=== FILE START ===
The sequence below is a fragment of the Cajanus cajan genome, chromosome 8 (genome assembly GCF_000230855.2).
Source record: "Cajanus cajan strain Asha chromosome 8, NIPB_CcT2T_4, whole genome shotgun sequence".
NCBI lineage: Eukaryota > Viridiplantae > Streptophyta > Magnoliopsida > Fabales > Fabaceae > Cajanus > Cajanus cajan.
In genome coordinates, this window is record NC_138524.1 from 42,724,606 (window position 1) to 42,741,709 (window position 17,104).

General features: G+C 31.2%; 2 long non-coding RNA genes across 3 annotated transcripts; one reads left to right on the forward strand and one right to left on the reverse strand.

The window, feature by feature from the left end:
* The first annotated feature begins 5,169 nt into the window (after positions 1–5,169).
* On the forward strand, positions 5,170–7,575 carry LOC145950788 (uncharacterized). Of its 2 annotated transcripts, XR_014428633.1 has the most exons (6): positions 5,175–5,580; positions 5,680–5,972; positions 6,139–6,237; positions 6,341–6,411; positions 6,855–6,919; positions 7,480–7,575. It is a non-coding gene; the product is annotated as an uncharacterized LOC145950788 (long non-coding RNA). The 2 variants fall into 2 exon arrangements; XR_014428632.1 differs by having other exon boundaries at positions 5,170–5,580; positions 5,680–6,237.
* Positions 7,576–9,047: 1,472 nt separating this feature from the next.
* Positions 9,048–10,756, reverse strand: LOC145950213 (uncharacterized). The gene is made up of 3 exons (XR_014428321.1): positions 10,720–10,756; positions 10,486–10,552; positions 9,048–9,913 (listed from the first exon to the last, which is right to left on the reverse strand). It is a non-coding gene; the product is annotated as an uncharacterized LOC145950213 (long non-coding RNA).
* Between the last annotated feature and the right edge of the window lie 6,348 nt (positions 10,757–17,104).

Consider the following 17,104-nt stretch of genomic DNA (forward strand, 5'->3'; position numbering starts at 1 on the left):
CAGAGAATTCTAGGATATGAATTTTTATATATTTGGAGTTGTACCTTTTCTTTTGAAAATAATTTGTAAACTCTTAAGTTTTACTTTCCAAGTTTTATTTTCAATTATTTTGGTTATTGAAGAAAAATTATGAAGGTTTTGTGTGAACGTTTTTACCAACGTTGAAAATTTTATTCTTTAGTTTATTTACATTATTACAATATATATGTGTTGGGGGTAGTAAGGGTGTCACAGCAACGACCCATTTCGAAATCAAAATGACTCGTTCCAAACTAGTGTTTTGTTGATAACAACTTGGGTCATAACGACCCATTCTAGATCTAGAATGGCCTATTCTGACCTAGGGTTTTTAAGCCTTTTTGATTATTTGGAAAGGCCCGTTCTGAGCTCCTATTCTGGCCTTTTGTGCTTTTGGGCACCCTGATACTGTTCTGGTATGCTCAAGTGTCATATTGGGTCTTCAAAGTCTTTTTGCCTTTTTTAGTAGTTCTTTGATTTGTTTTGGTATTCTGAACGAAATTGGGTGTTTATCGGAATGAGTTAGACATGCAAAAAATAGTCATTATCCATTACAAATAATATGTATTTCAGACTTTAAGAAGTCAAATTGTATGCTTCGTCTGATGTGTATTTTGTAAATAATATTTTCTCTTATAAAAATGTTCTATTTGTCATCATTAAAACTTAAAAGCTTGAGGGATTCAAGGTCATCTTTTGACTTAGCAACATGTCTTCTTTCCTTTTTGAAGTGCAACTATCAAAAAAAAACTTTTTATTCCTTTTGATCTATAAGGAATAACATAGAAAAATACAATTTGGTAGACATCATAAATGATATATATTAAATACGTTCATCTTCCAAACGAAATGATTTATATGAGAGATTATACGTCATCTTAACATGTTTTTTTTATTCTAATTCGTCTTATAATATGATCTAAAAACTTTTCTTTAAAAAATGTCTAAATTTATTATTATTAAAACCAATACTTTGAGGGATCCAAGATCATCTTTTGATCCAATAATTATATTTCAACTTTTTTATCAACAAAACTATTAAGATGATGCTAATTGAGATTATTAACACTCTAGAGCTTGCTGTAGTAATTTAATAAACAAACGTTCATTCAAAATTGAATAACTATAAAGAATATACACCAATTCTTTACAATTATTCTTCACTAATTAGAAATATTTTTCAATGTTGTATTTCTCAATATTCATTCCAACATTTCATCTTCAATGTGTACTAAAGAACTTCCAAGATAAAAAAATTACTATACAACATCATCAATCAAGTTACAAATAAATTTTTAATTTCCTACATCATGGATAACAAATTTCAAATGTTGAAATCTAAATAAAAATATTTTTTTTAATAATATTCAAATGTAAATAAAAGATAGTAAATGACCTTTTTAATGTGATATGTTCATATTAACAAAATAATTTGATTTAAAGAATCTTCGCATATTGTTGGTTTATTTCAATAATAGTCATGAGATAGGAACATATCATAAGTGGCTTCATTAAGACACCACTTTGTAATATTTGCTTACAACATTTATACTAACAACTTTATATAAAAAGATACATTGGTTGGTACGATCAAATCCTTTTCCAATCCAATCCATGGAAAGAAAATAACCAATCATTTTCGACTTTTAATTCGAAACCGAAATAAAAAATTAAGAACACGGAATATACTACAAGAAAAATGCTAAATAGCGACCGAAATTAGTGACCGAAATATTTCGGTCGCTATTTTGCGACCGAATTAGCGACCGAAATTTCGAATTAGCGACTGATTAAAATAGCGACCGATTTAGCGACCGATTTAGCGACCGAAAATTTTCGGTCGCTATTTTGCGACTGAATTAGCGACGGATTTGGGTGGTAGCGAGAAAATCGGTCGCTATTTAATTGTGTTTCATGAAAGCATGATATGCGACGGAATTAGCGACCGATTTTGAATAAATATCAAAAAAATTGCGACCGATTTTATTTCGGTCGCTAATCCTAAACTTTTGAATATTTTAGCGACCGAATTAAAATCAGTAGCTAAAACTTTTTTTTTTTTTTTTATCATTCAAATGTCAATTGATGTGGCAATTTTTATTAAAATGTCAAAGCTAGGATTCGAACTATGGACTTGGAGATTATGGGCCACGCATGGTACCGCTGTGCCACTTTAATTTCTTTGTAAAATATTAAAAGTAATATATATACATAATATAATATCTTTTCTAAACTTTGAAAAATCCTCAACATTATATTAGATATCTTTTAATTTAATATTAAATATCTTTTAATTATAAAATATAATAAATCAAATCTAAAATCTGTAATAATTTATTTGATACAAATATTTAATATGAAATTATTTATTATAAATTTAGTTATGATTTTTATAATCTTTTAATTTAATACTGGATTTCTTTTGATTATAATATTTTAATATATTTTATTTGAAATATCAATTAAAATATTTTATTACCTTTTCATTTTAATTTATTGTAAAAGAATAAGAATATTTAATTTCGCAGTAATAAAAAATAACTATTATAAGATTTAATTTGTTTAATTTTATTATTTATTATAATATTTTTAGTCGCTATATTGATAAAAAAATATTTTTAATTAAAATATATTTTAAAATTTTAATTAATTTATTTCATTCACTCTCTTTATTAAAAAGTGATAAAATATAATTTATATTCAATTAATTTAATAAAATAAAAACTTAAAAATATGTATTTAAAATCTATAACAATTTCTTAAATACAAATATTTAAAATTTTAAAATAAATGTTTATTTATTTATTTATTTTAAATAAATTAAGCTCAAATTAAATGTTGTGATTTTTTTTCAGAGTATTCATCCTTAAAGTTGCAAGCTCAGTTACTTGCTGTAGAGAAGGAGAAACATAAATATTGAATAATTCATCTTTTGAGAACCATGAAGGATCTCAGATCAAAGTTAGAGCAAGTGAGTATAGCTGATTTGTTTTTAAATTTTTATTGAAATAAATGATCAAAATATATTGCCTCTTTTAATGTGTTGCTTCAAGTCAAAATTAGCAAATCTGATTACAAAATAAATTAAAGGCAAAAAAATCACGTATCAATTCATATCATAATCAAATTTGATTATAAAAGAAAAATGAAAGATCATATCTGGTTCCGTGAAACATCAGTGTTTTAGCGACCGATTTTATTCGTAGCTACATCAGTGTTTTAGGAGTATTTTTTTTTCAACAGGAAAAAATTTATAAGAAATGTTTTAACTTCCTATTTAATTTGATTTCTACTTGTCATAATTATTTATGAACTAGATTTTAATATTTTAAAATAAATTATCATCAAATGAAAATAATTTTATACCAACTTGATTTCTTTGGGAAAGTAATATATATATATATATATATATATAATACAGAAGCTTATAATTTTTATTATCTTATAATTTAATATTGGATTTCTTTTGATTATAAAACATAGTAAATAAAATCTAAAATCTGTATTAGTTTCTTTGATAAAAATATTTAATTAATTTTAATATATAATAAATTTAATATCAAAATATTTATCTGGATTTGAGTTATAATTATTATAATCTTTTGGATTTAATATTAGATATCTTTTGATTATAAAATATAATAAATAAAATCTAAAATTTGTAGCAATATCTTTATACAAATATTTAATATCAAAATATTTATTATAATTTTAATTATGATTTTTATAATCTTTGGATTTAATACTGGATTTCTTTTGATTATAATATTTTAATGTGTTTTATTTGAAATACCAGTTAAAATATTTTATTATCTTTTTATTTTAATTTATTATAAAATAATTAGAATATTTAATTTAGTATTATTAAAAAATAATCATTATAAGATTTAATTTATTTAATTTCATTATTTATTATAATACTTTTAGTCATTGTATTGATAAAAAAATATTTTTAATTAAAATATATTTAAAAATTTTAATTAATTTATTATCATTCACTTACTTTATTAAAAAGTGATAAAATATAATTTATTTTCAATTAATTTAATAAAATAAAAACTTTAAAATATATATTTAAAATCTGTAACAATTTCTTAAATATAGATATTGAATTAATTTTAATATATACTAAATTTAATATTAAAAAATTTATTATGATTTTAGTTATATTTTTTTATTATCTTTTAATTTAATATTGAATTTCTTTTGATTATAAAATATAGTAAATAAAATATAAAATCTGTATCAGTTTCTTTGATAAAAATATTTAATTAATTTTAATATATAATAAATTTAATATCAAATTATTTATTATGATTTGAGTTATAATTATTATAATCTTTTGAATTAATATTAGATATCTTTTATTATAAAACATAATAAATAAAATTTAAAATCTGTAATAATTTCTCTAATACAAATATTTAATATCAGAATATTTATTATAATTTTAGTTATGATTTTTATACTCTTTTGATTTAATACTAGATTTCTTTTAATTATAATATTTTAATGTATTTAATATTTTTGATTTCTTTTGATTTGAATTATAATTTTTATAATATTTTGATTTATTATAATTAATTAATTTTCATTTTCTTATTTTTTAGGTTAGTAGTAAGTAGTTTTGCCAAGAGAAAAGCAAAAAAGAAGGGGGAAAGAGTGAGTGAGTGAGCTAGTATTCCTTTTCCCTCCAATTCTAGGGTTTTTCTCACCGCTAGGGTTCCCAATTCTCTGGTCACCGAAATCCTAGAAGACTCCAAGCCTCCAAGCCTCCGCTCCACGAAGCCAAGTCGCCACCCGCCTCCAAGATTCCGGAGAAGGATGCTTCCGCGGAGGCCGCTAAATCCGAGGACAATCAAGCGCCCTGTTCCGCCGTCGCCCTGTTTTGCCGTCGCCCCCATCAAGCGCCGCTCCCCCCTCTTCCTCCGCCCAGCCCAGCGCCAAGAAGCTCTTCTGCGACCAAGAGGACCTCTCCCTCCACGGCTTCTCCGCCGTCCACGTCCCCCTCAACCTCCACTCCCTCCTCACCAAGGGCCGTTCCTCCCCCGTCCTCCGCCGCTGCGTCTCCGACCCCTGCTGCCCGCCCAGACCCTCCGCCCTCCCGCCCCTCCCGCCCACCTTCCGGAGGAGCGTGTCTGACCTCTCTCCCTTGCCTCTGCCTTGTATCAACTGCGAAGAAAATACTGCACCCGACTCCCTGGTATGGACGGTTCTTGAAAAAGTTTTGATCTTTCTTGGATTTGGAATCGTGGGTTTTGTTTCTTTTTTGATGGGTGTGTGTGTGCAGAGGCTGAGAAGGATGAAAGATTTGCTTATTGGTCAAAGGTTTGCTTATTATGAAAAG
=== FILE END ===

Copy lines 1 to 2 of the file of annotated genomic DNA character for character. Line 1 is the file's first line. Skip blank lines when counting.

The sequence below is a fragment of the Cajanus cajan genome, chromosome 8 (genome assembly GCF_000230855.2).
Source record: "Cajanus cajan strain Asha chromosome 8, NIPB_CcT2T_4, whole genome shotgun sequence".